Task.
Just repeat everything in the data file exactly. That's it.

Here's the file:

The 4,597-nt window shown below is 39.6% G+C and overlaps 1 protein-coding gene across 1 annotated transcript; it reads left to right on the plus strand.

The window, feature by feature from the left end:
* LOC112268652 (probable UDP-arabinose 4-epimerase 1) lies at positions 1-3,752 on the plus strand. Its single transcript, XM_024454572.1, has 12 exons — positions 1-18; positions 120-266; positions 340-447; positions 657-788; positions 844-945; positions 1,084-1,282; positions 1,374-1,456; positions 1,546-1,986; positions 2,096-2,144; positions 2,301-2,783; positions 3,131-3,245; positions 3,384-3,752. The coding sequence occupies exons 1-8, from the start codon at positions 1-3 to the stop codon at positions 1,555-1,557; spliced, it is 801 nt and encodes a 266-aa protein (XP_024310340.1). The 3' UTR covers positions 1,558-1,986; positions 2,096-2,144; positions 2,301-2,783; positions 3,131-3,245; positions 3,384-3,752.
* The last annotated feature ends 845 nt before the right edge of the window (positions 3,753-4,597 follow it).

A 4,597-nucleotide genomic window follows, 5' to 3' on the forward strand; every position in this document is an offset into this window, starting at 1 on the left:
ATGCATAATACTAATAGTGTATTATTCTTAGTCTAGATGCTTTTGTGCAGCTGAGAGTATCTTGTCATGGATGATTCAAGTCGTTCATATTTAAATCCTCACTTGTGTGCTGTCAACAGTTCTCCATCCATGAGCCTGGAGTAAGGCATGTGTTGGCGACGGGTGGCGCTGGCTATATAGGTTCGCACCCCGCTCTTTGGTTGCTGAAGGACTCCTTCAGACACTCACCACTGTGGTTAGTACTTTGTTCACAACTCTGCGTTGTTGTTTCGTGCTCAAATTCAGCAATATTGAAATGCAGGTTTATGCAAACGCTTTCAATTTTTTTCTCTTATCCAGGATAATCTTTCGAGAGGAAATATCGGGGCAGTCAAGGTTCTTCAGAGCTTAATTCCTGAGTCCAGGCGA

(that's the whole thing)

The 4,597-nt window shown below is 39.6% G+C and overlaps 1 protein-coding gene across 1 annotated transcript; it reads left to right on the plus strand.

The window, feature by feature from the left end:
* LOC112268652 (probable UDP-arabinose 4-epimerase 1) lies at positions 1-3,752 on the plus strand. Its single transcript, XM_024454572.1, has 12 exons — positions 1-18; positions 120-266; positions 340-447; positions 657-788; positions 844-945; positions 1,084-1,282; positions 1,374-1,456; positions 1,546-1,986; positions 2,096-2,144; positions 2,301-2,783; positions 3,131-3,245; positions 3,384-3,752. The coding sequence occupies exons 1-8, from the start codon at positions 1-3 to the stop codon at positions 1,555-1,557; spliced, it is 801 nt and encodes a 266-aa protein (XP_024310340.1). The 3' UTR covers positions 1,558-1,986; positions 2,096-2,144; positions 2,301-2,783; positions 3,131-3,245; positions 3,384-3,752.
* The last annotated feature ends 845 nt before the right edge of the window (positions 3,753-4,597 follow it).

A 4,597-nucleotide genomic window follows, 5' to 3' on the forward strand; every position in this document is an offset into this window, starting at 1 on the left:
ATGCATAATACTAATAGTGTATTATTCTTAGTCTAGATGCTTTTGTGCAGCTGAGAGTATCTTGTCATGGATGATTCAAGTCGTTCATATTTAAATCCTCACTTGTGTGCTGTCAACAGTTCTCCATCCATGAGCCTGGAGTAAGGCATGTGTTGGCGACGGGTGGCGCTGGCTATATAGGTTCGCACCCCGCTCTTTGGTTGCTGAAGGACTCCTTCAGACACTCACCACTGTGGTTAGTACTTTGTTCACAACTCTGCGTTGTTGTTTCGTGCTCAAATTCAGCAATATTGAAATGCAGGTTTATGCAAACGCTTTCAATTTTTTTCTCTTATCCAGGATAATCTTTCGAGAGGAAATATCGGGGCAGTCAAGGTTCTTCAGAGCTTAATTCCTGAGTCCAGGCGA